Since the governments in these states procure only wheat and rice from the farmers, they prefer to grow only these crops for better gains, thus causing a shortage of other crops like pulses and oil seeds. Soil deterioration and depletion of groundwater are some of the other serious challenges that these water-strapped areas face due to over cultivation of water-intensive crops like rice.

There is no denying the fact that the Bills have been passed in a hurried manner without taking all the concerned parties and stakeholders into confidence. This has resulted in doubts and misconceptions among the majority of people. The farmers are also largely wary of the corporates as they fear that the big players in the field might take advantage of the situation in future and exploit them by dictating their own terms and conditions.

In a democracy, citizens have the right to protest and contest against unfair means and practices imposed on them. But if it involves the larger good of the society, it is imperative that the issue is looked at with a broader perspective and farsightedness. Blocking roads and highways, staging bandhs and dharnas, causing damage to public property and disrupting public transport are certainly not the way to go. 

Freeing agricultural markets is a bold step that the government has taken this time. Demonetisation drive in 2016 and GST implementation in 2017 that are viewed as huge debacles also haven’t deterred the establishment to go a step further and implement the much needed agricultural reforms. It is a huge political risk on the part of the government that we can not ignore to acknowledge.

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Now, it is the turn of the farmers to also step ahead and acknowledge the new normal. It is high time to put an end to politics in agriculture and farming. The recent call by the farmers for a nationwide rail blockade on 18th February, 2021 is a dampener to the spirit of reconciliation.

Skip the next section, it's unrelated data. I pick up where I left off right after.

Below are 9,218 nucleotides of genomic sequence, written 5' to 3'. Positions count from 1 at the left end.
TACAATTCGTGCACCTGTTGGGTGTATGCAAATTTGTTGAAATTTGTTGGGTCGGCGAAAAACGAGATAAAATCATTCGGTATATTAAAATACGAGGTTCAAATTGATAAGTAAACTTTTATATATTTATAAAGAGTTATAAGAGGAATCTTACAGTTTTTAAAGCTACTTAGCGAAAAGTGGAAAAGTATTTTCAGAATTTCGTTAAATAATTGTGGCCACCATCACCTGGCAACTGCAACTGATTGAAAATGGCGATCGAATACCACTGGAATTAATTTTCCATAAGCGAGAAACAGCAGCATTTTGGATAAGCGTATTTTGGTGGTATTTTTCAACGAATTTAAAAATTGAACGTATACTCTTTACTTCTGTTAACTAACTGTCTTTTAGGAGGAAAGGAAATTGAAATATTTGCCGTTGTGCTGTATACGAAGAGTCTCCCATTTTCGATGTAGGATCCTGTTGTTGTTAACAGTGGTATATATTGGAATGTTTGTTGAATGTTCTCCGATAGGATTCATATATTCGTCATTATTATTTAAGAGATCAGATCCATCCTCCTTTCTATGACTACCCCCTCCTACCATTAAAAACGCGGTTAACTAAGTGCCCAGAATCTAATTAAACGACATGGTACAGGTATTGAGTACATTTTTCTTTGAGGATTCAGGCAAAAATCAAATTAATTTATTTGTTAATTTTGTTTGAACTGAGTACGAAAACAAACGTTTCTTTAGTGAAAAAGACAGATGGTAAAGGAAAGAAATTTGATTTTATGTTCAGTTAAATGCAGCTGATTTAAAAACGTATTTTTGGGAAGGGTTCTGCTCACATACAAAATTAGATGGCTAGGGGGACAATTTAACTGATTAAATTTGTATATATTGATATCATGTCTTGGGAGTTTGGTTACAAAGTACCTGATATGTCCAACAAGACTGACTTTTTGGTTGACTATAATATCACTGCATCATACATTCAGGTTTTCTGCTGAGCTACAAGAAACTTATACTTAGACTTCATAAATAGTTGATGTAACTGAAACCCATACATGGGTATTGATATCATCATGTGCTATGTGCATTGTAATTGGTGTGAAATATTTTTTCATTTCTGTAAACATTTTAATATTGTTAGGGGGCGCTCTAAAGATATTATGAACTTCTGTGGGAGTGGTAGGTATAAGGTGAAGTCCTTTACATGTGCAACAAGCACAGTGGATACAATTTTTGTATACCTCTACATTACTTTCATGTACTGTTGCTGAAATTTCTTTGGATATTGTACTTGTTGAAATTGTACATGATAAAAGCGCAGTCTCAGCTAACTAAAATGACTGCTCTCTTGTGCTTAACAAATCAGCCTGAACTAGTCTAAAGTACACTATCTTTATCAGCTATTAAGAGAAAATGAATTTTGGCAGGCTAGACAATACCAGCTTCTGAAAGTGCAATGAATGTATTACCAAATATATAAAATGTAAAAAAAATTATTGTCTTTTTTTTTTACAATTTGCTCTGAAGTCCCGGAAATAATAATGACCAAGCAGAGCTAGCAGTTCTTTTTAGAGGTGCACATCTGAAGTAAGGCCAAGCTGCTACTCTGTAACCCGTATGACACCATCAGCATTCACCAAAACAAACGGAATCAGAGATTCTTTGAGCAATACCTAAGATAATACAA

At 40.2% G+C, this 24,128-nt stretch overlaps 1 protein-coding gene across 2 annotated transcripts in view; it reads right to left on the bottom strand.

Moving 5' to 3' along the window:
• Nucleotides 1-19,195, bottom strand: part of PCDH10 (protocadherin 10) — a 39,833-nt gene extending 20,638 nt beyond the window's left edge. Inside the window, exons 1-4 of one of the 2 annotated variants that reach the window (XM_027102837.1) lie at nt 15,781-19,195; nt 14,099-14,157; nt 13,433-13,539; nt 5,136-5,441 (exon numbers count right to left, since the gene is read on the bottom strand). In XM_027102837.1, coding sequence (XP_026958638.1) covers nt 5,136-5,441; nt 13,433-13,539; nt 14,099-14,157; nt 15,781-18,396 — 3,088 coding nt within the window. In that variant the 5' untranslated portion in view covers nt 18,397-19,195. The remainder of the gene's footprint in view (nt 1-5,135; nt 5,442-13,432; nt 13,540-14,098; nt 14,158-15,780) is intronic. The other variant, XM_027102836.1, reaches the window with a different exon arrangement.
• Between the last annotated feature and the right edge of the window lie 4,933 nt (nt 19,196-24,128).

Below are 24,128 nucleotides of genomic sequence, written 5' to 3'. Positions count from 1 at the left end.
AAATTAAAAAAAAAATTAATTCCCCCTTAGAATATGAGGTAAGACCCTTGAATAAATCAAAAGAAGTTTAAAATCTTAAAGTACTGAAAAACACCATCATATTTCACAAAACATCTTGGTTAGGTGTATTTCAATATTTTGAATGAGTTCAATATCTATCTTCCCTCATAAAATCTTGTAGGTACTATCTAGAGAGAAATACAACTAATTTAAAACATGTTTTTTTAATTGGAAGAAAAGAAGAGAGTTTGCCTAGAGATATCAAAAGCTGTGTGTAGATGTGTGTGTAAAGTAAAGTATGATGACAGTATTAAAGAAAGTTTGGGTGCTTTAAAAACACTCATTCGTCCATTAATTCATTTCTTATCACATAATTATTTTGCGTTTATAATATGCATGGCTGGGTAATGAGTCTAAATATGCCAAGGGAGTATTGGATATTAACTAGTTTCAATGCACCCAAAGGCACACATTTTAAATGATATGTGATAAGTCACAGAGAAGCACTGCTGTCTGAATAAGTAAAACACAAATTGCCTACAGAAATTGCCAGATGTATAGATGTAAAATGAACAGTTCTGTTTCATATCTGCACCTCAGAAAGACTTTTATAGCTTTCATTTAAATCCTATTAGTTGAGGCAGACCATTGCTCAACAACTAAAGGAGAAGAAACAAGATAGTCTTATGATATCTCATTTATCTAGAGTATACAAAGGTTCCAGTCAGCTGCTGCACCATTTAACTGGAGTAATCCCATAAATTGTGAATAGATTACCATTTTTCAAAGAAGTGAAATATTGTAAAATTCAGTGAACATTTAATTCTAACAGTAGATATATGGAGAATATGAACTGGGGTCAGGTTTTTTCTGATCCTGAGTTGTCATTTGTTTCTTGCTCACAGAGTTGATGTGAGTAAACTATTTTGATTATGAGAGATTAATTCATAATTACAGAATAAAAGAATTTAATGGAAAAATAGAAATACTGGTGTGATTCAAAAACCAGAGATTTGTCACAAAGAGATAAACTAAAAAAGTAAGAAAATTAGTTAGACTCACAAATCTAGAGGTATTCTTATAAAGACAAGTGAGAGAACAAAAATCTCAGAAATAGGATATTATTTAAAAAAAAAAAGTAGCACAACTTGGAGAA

Unfortunately, talks and meetings held between the farmers’ representatives and the government have remained inconclusive so far. Though, the government has proposed to make amendments in the Farm Bills, the farmers’ lobby is demanding a complete rollback of the Bills and a legal assurance for MSP.

At this point, farmers need to come together and hold their ground for fair negotiations. In the wake of the recent pandemic, the importance of the rural sector has come to the fore. With urban manufacturing sector running dry, it’s now the turn of the agricultural sector to get a good deal. There are going to be risks involved, but in the end, there is little gain without pain. The farmers need to trust the intention and capability of the government to bring reforms that will make them more productive, not to mention the prosperity that will follow eventually.

It’s time for the farmers and the government to make bargains with each other. Because, a compromise is not always a losing proposition. At many a time, it is the only way forward.